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I want to measure how much noise is a certain oscilloscope responsible for. Up until now we (my team) have used the approach of inserting a square wave and measuring the random jitter RMS. This method assumes there is no noise from the signal generator (minimal noise), which is not good enough for us.

  • Other than that is this a correct approach? If not what is wrong with it?

  • Is there a way to evaluate the random noise generated from within the scope itself without using an external signal?

P.s. To answer the questions in comments below, we are trying to evaluate an oscilloscope but we have a small noise budget aloud in the system while measuring (I cannot disclose other details). We are currently considering DPO70000SX series with 33GHz and 200Gs/s. Our goal at the moment is to measure the RMS random jitter in the time domain which is the standard deviation on the total jitter distribution.

Any other suggestion on how to evaluate this oscilloscope are most welcome.

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  • \$\begingroup\$ How do you factor in noise from the signal generator supplying the square wave? \$\endgroup\$ – Stanley Pawlukiewicz Nov 9 '17 at 7:33
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    \$\begingroup\$ Havatok, can you clarify what you're after? Are you looking for noise in the amplitude (you mention RMS) or within the time base (some have mentioned atomic clocks)? Is it in X or Y axes? \$\endgroup\$ – Paul Uszak Nov 9 '17 at 15:34
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    \$\begingroup\$ Forget rubidium and caesium clocks -- they have good long term stability but short-term jitter (like phase noise above 1Hz) is dependent on the onboard PLL. This means a fixed frequency temperature-stabilized oscillator will provide lower jitter at a much cheaper price. Now, what is the scope bandwidth? At what frequency do you want to measure? And also, are you interested in cycle to cycle jitter? Or period jitter? Or phase noise? Or... other? \$\endgroup\$ – peufeu Nov 9 '17 at 15:45
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    \$\begingroup\$ "I want to measure how much noise is a certain oscilloscope responsible for" - why? \$\endgroup\$ – Bruce Abbott Nov 9 '17 at 19:01
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    \$\begingroup\$ That's way above my league LOL. Considering the $250k "starting price" of such equipment, discussing with one of the manufacturer's engineers about your specific requirements should be an expected part of the sales process, if only to be able to select between the myriad of options... Consider talking to a Tek field applications engineer (I think this is the correct English translation?) about your setup, it's their job to make sure you can do your job ;) \$\endgroup\$ – peufeu Nov 10 '17 at 9:17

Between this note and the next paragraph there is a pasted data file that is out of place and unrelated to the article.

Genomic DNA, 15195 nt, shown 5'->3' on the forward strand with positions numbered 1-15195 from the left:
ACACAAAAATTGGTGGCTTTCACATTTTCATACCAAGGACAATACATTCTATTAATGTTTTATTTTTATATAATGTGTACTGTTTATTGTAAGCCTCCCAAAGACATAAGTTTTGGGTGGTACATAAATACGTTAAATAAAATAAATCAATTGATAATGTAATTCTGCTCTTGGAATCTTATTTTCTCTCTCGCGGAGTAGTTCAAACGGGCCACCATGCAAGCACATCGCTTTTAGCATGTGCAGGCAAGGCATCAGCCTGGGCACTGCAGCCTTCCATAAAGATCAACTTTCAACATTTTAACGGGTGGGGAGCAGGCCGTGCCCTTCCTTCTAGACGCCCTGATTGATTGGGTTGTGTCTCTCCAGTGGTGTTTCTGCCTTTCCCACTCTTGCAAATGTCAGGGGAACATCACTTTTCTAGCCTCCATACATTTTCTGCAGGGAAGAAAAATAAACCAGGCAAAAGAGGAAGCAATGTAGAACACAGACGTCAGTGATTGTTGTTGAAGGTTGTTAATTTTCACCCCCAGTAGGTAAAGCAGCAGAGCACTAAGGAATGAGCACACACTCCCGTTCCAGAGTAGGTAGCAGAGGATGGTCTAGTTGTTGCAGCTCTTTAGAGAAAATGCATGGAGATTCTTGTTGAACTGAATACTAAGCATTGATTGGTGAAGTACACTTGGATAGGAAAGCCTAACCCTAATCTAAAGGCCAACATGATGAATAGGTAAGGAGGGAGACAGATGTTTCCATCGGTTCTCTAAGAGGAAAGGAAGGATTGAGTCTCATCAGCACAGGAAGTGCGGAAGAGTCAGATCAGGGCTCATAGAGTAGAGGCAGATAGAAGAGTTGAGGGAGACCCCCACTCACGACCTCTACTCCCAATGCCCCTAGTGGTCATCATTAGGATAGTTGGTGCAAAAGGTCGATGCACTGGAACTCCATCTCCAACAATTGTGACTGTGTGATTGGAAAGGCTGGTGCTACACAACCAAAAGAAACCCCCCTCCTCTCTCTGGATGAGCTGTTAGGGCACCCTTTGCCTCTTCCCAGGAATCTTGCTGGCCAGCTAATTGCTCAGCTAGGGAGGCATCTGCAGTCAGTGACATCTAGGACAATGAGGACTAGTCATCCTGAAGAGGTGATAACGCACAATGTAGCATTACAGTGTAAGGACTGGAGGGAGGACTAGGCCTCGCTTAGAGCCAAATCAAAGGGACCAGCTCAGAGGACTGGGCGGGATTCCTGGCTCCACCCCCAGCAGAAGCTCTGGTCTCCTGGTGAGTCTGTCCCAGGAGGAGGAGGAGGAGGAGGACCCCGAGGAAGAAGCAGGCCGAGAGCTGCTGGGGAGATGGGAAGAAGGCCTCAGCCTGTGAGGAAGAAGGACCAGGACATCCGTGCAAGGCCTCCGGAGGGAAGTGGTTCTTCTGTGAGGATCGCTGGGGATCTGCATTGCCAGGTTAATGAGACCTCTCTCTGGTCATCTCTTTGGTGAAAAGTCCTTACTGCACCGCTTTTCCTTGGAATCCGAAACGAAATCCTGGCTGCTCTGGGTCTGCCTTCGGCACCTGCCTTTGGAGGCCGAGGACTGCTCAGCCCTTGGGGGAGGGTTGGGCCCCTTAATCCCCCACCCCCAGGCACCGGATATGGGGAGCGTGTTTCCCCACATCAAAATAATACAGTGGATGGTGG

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Using a square wave signal will not get your desired results unless you can control the square wave very precisely, which is not easy. An easy way to measure noise in such a system is to use a sine source, with as little noise as possible (but not overly so), use a power splitter and connect it to two inputs of the scope. Then sample the inputs and store the raw samples. Using cross correlation, you can eliminate the noise of the signal source you have used and get the noise of each channel. But be aware that there are certain noise sources within the scope that are equal on all channels and thus will cancel out when you do cross correlation. An important one of these noise sources is the noise of the sampling clock, which is correlated between channels.

If you want to measure the sampling clock jitter, you have to start with a known good signal, which has a noise that is lower than the jitter you expect from the scope. As I guess you want to measure in the GHz range, this will be most likely be a special DRO or if you cannot find a DRO with low enough noise a CSO. Unfortunately, a CSO is prohibitively expensive to buy, unless you are at a university that owns one. Alternatively you can ask your national metrology institute whether you can stop buy for some measurements.

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